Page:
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EPA Uncovers More LPG at St. Croix Refinery, Expanding Investigations



In a recent development, the Environmental Protection Agency (EPA) has reported the discovery of additional Liquid Petroleum Gas (LPG) at the St. Croix refinery. This finding emerged following the EPA’s enhanced information gathering and a subsequent inspection at the site.

The EPA’s vigilant monitoring of the St. Croix refinery has led to a better understanding of the LPG quantities present, exceeding initial estimates. The agency is in the process of completing an in-depth inspection report to thoroughly comprehend the situation. This assessment is crucial for determining appropriate measures to manage the newly discovered LPG.

The initial phase of LPG extraction from the refinery’s units was temporarily halted on June 10 due to a lack of shipping containers. This process resumed upon the arrival of more containers, concluding on July 21, 2023, with a total of approximately 26,700 gallons of LPG being recovered. The final shipment of LPG departed the island on August 10, 2023.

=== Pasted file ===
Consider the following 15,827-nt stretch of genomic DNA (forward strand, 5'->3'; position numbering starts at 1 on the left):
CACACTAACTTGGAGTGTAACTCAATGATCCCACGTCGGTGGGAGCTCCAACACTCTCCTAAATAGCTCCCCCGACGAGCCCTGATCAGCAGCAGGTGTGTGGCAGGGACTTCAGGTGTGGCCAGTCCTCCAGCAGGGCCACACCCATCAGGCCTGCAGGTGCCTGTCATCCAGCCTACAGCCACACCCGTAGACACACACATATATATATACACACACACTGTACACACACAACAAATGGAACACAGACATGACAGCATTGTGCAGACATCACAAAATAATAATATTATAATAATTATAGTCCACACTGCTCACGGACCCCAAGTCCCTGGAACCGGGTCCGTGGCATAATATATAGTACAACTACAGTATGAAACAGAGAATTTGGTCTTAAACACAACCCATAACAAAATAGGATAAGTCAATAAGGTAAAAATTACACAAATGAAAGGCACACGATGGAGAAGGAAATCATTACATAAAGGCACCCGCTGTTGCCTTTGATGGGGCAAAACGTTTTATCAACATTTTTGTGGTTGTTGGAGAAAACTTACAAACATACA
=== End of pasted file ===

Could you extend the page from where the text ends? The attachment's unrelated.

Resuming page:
Under EPA supervision, Port Hamilton Refinery and Transportation (PHRT) effectively removed several chemicals, including anhydrous ammonia, amines, and LPG, complying with EPA’s directives. Most of these substances have been transported off-island. However, a container partially filled with LPG, marked for incineration, awaits the availability of an incineration facility. Additionally, discussions are ongoing between EPA and PHRT regarding the disposal of roughly 175,000 gallons of amine water rinsate and 6,750 gallons of ammonia water rinsate still at the refinery.

The refinery, under EPA guidance, successfully extracted over 327,000 gallons of rich amine liquid from its equipment. This process resulted in 175,000 gallons of amine rinsate, now stored in tanks pending final disposal decisions. Regarding ammonia, 8,400 gallons were transported off-island on May 14, while plans for the remaining 6,750 gallons of ammonia rinse water are being formulated.

LPG, used as a fuel gas, consists of combustible hydrocarbon gases and is usually odorless in its untreated state, as is the case here. The refinery also employed an amine system to extract harmful gases from its operations. Anhydrous ammonia, a more potent variant than household ammonia, was used as a gasoline additive at the facility.